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Just how burnt is my gouge?

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Forum topic by Danpaddles posted 548 days ago 639 views 0 times favorited 4 replies Add to Favorites Watch
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Danpaddles

530 posts in 814 days


548 days ago

I have been carefully sharpening an old carbon steel gouge. I wanted a shallow angle on it, so every time I walked past it, I would pick it up and run against my belt grinder (about 240 grit, a 2 inch wide belt). I used this approach so as not to overheat it, thereby drawing out any heat treatment.

As I got down close to a very nice shallow angle today, almost done, when the front 1/8 inch of the gouge turned blueish. Whoops! I supposed the relatively small amount of metal, as the angle became less, didn’t have enough heat sink capacity.

I let it cool, and started back to grind off a little more of the metal. The blue went away quickly, but has the edge lost its temper, even if it is not (still) discolored? If so, how should I go about re-tempering it?

thanks for your thoughts.

-- Dan V. in Indy


4 replies so far

View David Kirtley's profile

David Kirtley

1274 posts in 1500 days


#1 posted 548 days ago

The edge would be softer as indicated by the color. The softening probably doesn’t go too far. You could either grind back a bit more or if you want, you can re-harden and re-temper.

Generally, you harden it by heating it bright red and quenching it (probably in oil if you don’t know the exact type of steel.) Test it by trying to cut it with a file. If the file skips off of it, you are there. Temper it by heating gently to get the proper straw color. You can do it with a torch or depending on the handle material, you can put it in the oven for a while at about 400F and let it cool in the oven. If you want to be more accurate, the initial heating should be to the curie point where it is no longer able to attract a magnet.

I suggest practicing on something cheap if the gouge is a good one. It’s not hard but does take a little practice.

-- Woodworking shouldn't cost a fortune: http://lowbudgetwoodworker.blogspot.com/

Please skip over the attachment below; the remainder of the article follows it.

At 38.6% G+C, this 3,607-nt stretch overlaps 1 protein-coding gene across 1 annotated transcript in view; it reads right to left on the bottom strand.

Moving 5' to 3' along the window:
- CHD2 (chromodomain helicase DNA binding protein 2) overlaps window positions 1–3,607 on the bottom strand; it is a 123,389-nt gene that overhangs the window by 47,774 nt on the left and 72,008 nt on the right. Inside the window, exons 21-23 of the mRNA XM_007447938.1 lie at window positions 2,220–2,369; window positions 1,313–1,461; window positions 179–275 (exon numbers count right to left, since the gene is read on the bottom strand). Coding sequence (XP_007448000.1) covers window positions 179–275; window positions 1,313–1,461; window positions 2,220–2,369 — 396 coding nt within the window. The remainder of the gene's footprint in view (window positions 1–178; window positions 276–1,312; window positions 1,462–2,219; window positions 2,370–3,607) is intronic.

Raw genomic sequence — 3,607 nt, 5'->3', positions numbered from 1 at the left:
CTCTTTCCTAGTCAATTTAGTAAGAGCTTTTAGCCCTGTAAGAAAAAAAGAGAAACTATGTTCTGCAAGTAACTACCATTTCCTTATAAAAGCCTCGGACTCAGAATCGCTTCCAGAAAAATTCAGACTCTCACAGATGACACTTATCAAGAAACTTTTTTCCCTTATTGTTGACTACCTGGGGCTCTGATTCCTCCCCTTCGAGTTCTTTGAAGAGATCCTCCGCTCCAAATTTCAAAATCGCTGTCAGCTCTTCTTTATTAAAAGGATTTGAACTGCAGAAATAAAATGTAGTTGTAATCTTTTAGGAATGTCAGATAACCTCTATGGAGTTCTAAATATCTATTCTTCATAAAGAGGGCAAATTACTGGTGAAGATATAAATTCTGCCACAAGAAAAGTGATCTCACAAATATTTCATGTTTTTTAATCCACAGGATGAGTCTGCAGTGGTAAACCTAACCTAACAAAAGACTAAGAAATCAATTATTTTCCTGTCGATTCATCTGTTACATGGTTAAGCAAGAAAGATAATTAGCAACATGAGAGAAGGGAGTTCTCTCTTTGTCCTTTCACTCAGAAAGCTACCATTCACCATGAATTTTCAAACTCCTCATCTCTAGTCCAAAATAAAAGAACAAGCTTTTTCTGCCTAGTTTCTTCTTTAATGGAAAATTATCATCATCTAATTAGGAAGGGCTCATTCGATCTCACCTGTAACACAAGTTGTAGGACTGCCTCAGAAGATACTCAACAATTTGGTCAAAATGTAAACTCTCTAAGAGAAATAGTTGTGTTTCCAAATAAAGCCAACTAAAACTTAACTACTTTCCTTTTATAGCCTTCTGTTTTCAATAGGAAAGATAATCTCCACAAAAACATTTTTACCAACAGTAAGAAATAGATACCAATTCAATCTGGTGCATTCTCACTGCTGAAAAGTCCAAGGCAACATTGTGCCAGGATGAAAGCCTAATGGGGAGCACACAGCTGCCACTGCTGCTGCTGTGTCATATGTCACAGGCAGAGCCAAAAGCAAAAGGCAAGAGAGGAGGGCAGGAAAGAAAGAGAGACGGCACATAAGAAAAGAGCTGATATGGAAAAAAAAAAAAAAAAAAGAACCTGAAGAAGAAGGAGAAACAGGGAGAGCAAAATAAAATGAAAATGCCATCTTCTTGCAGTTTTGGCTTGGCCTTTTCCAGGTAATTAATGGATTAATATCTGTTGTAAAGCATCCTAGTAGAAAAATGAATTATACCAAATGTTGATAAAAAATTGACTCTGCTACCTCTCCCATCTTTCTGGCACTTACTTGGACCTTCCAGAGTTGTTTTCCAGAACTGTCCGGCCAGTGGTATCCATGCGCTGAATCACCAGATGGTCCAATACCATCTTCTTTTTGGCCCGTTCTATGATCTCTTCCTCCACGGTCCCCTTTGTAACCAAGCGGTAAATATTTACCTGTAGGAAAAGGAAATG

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Grandpa

2984 posts in 1178 days


#2 posted 548 days ago

I wouldn’t mess with trying to re-temper the gouge. I would use it and when the blue edge gets dull sharpen it again and go on. I doubt you will notice a great deal of difference. I have seen more damage done with do it yourself methods than good. To put it bluntly there are a lot of ways to ruin things and I have applied most of them at some time in my life. Just use it and forget the blue is there.

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Danpaddles

530 posts in 814 days


#3 posted 548 days ago

Ya, Grandpa, I was kinda thinking maybe I’d just use it the way it is, and see how bad it is. I will run a file over it, anyway. If it goes limp, I’m not out much.

I’m pretty sure it was a good tool, top of the line 30 years ago. And I will not have to spend a lot of time with this gouge, I usually use a flatter one.

Thanks, guys.

-- Dan V. in Indy

View rum's profile

rum

145 posts in 1088 days


#4 posted 548 days ago

I don’t think you’re off much. Blue is still pretty hard, scroll to the bottom of this link.

http://www.technologystudent.com/equip1/heat1.htm

and the rockwell chart at the bottom of this page (blue is about 600F):
http://www.m4040.com/Knifemaking/Steel2.htm

Worst case I’d say you’re still well into the R54+ range and likely you only drew the temper on the very edge so you’re well within the “doesn’t matter” range.

I wouldn’t re-temper it. you’re way more likely to make things worse than better.

I’d also switch to using an oil/water stone once you’ve hit the profile
Something like :
http://www.toolsforworkingwood.com/store/dept/THO/item/NO-FS76
then you won’t have to worry about burning, you’ll remove less metal and it’ll be sharper to :D

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